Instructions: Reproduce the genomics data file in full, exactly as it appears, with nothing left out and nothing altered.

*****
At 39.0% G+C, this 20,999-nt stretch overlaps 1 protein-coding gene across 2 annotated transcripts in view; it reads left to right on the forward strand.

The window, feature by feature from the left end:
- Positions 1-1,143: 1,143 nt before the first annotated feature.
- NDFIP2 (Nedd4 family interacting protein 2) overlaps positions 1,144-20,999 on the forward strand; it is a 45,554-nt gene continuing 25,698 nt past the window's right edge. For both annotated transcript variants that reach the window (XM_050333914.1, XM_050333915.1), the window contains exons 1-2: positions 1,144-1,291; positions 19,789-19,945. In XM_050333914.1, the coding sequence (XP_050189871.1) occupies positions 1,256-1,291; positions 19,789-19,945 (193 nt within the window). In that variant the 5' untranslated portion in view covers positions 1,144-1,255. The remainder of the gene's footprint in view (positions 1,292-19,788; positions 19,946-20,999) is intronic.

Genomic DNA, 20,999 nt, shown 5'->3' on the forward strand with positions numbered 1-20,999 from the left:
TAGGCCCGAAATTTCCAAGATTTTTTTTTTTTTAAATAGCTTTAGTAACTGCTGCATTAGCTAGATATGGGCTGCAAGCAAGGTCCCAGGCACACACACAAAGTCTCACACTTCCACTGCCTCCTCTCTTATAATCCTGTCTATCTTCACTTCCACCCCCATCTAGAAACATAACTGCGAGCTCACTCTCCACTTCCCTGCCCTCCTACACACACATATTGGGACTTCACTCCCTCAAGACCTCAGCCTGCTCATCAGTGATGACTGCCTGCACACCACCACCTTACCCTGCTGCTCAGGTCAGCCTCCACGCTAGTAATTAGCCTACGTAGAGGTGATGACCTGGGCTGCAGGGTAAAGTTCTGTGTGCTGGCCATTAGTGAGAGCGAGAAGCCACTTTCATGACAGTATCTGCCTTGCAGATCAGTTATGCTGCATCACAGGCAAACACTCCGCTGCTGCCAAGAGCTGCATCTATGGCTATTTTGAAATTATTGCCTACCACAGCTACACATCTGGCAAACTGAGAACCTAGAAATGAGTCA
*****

At 39.0% G+C, this 20,999-nt stretch overlaps 1 protein-coding gene across 2 annotated transcripts in view; it reads left to right on the forward strand.

The window, feature by feature from the left end:
- Positions 1-1,143: 1,143 nt before the first annotated feature.
- NDFIP2 (Nedd4 family interacting protein 2) overlaps positions 1,144-20,999 on the forward strand; it is a 45,554-nt gene continuing 25,698 nt past the window's right edge. For both annotated transcript variants that reach the window (XM_050333914.1, XM_050333915.1), the window contains exons 1-2: positions 1,144-1,291; positions 19,789-19,945. In XM_050333914.1, the coding sequence (XP_050189871.1) occupies positions 1,256-1,291; positions 19,789-19,945 (193 nt within the window). In that variant the 5' untranslated portion in view covers positions 1,144-1,255. The remainder of the gene's footprint in view (positions 1,292-19,788; positions 19,946-20,999) is intronic.

Genomic DNA, 20,999 nt, shown 5'->3' on the forward strand with positions numbered 1-20,999 from the left:
TAGGCCCGAAATTTCCAAGATTTTTTTTTTTTTAAATAGCTTTAGTAACTGCTGCATTAGCTAGATATGGGCTGCAAGCAAGGTCCCAGGCACACACACAAAGTCTCACACTTCCACTGCCTCCTCTCTTATAATCCTGTCTATCTTCACTTCCACCCCCATCTAGAAACATAACTGCGAGCTCACTCTCCACTTCCCTGCCCTCCTACACACACATATTGGGACTTCACTCCCTCAAGACCTCAGCCTGCTCATCAGTGATGACTGCCTGCACACCACCACCTTACCCTGCTGCTCAGGTCAGCCTCCACGCTAGTAATTAGCCTACGTAGAGGTGATGACCTGGGCTGCAGGGTAAAGTTCTGTGTGCTGGCCATTAGTGAGAGCGAGAAGCCACTTTCATGACAGTATCTGCCTTGCAGATCAGTTATGCTGCATCACAGGCAAACACTCCGCTGCTGCCAAGAGCTGCATCTATGGCTATTTTGAAATTATTGCCTACCACAGCTACACATCTGGCAAACTGAGAACCTAGAAATGAGTCA